The pace of change can be managed successfully by defining service level objectives and more in dev environments
Mobile applications, data lakes, microservices, data visualizations, SaaS integrations, automations, IoT data streams, machine learning models—in proof of concepts, pilots and scaling production environments, for customer-facing capabilities and employee workflows—all of these technical capabilities are developed, deployed and enhanced faster today more than ever before.
I spoke to Jason Walker, field CTO at AIOps platform BigPanda, about how the speed of deployment, the breadth of technology services transforming businesses are developing, the greater security threats, and the increase in reliability and performance requirements impact IT Ops.
Walker believes that of all the things we’re trying to do in IT—more, faster, smarter, safer, innovative, secure, reliable—it’s the speed that’s the driving force. “The most significant impact is velocity; the dev-test-deploy cycle time is drastically reduced,” he said. “Without the right guardrails, that breeds unnecessary complexity and a gradual loss of operational awareness.”
He explained that much of the barriers that once slowed down development teams are addressable today when developing service-based architectures on the cloud. “Developers realize that the traditional constraints, either technical dependencies or organizational capability, are much reduced,” Walker noted. “Developing in the cloud for a cloud-based service, leveraging an ecosystem of microservices for inputs, an agile team can move very quickly.”
Why IT Ops Can’t Slow Down Transformations
IT Ops can’t easily say “no” or “slow down” to business stakeholders investing in digital transformation to improve customer experiences and gain competitive advantages with data, analytics and machine learning. Some IT leaders attempted that command-and-control approach during the early days of public clouds, but today, DevOps practices, SRE responsibilities and AIOps capabilities are integral to mainstream IT Ops teams in keeping up with transformational velocities.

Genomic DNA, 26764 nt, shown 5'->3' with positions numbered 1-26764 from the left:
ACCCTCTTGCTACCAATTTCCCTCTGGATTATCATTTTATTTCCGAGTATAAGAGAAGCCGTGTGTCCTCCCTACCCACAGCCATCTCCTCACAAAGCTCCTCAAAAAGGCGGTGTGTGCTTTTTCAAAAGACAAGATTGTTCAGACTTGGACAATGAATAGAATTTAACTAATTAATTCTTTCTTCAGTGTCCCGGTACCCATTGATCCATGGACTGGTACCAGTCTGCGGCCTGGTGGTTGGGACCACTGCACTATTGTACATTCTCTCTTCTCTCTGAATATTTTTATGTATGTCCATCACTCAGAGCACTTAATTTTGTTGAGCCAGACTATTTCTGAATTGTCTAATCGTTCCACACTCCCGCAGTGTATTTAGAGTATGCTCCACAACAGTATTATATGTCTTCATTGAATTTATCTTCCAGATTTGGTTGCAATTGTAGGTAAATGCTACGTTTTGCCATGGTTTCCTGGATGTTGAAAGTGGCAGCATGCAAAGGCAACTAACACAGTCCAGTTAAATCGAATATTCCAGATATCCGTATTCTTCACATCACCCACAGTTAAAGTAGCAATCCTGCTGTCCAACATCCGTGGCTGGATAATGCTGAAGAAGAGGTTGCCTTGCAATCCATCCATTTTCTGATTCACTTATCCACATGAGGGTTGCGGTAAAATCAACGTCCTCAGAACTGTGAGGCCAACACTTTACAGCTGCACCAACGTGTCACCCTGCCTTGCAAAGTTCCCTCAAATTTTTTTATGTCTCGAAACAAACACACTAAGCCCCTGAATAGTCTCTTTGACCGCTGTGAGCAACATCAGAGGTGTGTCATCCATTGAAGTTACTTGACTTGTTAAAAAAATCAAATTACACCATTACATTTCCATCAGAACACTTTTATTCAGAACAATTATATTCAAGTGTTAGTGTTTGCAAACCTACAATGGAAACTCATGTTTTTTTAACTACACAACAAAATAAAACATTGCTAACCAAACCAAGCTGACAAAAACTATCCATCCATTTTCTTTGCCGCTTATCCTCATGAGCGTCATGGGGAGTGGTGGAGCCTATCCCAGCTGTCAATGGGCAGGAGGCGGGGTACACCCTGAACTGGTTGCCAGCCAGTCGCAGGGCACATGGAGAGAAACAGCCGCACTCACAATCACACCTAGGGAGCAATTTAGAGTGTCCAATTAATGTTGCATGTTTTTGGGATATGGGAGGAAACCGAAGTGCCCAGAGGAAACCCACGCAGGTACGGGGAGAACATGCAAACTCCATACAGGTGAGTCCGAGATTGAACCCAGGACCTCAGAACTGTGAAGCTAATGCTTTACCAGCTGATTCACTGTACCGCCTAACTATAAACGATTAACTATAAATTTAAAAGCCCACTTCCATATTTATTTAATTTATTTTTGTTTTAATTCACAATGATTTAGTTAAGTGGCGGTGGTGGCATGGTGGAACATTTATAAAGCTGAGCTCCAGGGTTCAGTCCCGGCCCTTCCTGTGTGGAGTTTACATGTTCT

So instead of saying “no,” progressive IT Ops teams say “yes, but” by defining service level objectives, (SLOs), capturing service level indicators (SLIs) and managing to error budgets.
Walker agreed. “SLIs, SLOs and error budgets are a very useful way to manage the critical inputs and outputs at the interfaces between microservices and at a high level across the business service, allowing developers to keep changing the ‘interior’ pieces.“
These tools change the operating model and mindset across the entire IT organization by exposing trade-offs to business stakeholders. For example, if a web application has a 99.9% SLO, the whole IT team has a 0.1% error budget. If the SLO is missed, a service level policy identifies areas of investment to improve performance, reliability, security and automation or to address technical debt.
What IT Teams Should Do to Implement Service Level Objectives
Defining service level objectives helps bring business stakeholders, development teams, SREs and IT Ops together and align on reliability objectives and trade-offs. It’s an important step, but not sufficient for teams that want to exceed service levels during digital transformation.